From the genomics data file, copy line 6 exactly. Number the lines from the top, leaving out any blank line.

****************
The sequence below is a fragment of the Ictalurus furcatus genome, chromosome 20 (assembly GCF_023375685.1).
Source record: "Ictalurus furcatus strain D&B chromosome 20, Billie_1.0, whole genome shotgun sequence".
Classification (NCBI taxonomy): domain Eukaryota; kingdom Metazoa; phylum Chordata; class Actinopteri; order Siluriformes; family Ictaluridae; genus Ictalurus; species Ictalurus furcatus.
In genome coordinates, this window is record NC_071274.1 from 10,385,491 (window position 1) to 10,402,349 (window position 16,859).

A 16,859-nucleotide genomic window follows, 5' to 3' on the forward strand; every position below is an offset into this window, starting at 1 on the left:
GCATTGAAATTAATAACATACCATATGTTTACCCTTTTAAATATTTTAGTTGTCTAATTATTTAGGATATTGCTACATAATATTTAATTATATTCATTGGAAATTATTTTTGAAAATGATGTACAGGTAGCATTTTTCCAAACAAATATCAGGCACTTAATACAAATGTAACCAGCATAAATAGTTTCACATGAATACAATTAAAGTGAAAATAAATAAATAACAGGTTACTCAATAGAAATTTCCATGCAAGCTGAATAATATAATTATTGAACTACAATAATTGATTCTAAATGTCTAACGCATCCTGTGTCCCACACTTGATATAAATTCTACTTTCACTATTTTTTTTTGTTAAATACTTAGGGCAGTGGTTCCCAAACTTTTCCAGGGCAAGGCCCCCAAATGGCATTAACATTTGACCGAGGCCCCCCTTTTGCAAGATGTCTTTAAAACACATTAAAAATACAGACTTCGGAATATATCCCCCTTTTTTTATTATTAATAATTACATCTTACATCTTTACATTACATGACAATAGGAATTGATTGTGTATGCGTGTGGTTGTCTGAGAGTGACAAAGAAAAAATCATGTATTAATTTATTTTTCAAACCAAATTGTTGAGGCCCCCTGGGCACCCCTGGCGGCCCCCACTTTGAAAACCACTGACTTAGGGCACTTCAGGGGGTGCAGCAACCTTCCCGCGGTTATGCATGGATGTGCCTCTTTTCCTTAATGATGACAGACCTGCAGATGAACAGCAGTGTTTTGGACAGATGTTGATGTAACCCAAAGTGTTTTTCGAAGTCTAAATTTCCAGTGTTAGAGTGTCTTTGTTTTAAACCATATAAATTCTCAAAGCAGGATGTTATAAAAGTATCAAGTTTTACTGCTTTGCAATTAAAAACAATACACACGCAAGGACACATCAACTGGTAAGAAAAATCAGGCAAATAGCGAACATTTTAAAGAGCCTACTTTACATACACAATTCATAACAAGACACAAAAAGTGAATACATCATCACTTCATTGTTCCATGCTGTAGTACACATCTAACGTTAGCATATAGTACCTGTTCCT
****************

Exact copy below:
GCATTGAAATTAATAACATACCATATGTTTACCCTTTTAAATATTTTAGTTGTCTAATTATTTAGGATATTGCTACATAATATTTAATTATATTCATTGGAAATTATTTTTGAAAATGATGTACAGGTAGCATTTTTCCAAACAAATATCAGGCACTTAATACAAATGTAACCAGCATAAATAGTTTCACATGAATACAATTAAAGTGAAAATAAATAAATAACAGGTTACTCAATAGAAATTTCCATGCAAGCTGAATAATATAATTATTGAACTACAATAATTGATTCTAAATGTCTAACGCATCCTGTGTCCCACACTTGATATAAATTCTACTTTCACTATTTTTTTTTGTTAAATACTTAGGGCAGTGGTTCCCAAACTTTTCCAGGGCAAGGCCCCCAAATGGCATTAACATTTGACCGAGGCCCCCCTTTTGCAAGATGTCTTTAAAACACATTAAAAATACAGACTTCGGAATATATCCCCCTTTTTTTATTATTAATAATTACATCTTACATCTTTACATTACATGACAATAGGAATTGATTGTGTATGCGTGTGGTTGTCTGAGAGTGACAAAGAAAAAATCATGTATTAATTTATTTTTCAAACCAAATTGTTGAGGCCCCCTGGGCACCCCTGGCGGCCCCCACTTTGAAAACCACTGACTTAGGGCACTTCAGGGGGTGCAGCAACCTTCCCGCGGTTATGCATGGATGTGCCTCTTTTCCTTAATGATGACAGACCTGCAGATGAACAGCAGTGTTTTGGACAGATGTTGATGTAACCCAAAGTGTTTTTCGAAGTCTAAATTTCCAGTGTTAGAGTGTCTTTGTTTTAAACCATATAAATTCTCAAAGCAGGATGTTATAAAAGTATCAAGTTTTACTGCTTTGCAATTAAAAACAATACACACGCAAGGACACATCAACTGGTAAGAAAAATCAGGCAAATAGCGAACATTTTAAAGAGCCTACTTTACATACACAATTCATAACAAGACACAAAAAGTGAATACATCATCACTTCATTGTTCCATGCTGTAGTACACATCTAACGTTAGCATATAGTACCTGTTCCT